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Haemophilus ducreyi (Chancroid)
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sexual transmission p. 180
Haemophilus ducreyi is a Gram-negative coccobacillus, which means that shape-wise, it’s somewhere between a spherical coccus and a rod-like bacillus.
Now, Haemophilus ducreyi has a thin peptidoglycan layer, so it doesn’t retain the crystal violet dye used during Gram staining.
Instead, like any other Gram-negative bacteria, it stains pink with safranin dye.
So, under the microscope, the bacteria look like short or relatively long pink rods with rounded ends, that usually grow in chains, so they’re sometimes compared to a “school of fish”.
Now, Haemophilus ducreyi is: non-motile, so it doesn’t move / facultatively anaerobic, which means it can survive in both aerobic and anaerobic environments / oxidase positive which means it produces an enzyme called oxidase / and catalase negative, which means it doesn’t produce an enzyme called catalase.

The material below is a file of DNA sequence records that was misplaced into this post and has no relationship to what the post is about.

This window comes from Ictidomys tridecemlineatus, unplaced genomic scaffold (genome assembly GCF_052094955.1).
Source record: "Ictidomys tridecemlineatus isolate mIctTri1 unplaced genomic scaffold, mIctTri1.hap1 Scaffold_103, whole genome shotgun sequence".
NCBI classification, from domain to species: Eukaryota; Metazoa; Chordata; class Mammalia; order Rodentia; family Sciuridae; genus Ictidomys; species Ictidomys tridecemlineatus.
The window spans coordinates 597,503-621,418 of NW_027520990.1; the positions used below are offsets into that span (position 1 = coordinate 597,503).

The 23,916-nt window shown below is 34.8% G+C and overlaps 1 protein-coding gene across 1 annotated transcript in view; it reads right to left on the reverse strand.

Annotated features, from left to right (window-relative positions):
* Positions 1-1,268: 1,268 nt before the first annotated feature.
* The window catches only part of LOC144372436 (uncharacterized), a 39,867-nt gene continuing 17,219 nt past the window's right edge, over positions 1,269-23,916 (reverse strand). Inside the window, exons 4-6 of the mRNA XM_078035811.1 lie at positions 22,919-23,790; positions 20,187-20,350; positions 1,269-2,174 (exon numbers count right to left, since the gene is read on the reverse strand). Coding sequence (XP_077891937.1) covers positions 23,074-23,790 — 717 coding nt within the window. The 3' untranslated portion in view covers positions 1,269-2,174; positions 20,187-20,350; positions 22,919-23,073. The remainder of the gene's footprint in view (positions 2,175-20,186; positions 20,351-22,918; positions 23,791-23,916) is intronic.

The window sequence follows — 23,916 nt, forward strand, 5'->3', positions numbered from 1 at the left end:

They’re fastidious bacteria that only grow in a CO2 environment, at a temperature between 33 and 35 degrees Celsius, and it forms small, grey or translucent colonies.
Now, Haemophilus ducreyi enters the body through mucosal and skin breaks and has a number of virulence factors, that are like assault weaponry that help it attack and destroy the host cells, and evade the immune system.
Now, Haemophilus ducreyi is encapsulated, so it has a polysaccharide layer called a capsule, that acts like a shield, protecting the bacteria against phagocytic cells like macrophages and neutrophils.
On the capsule there are fimbria-like proteins, such as Flp1, Flp2 and Flp3 and uses them to attach to subcutaneous epithelial cells and fibroblasts.
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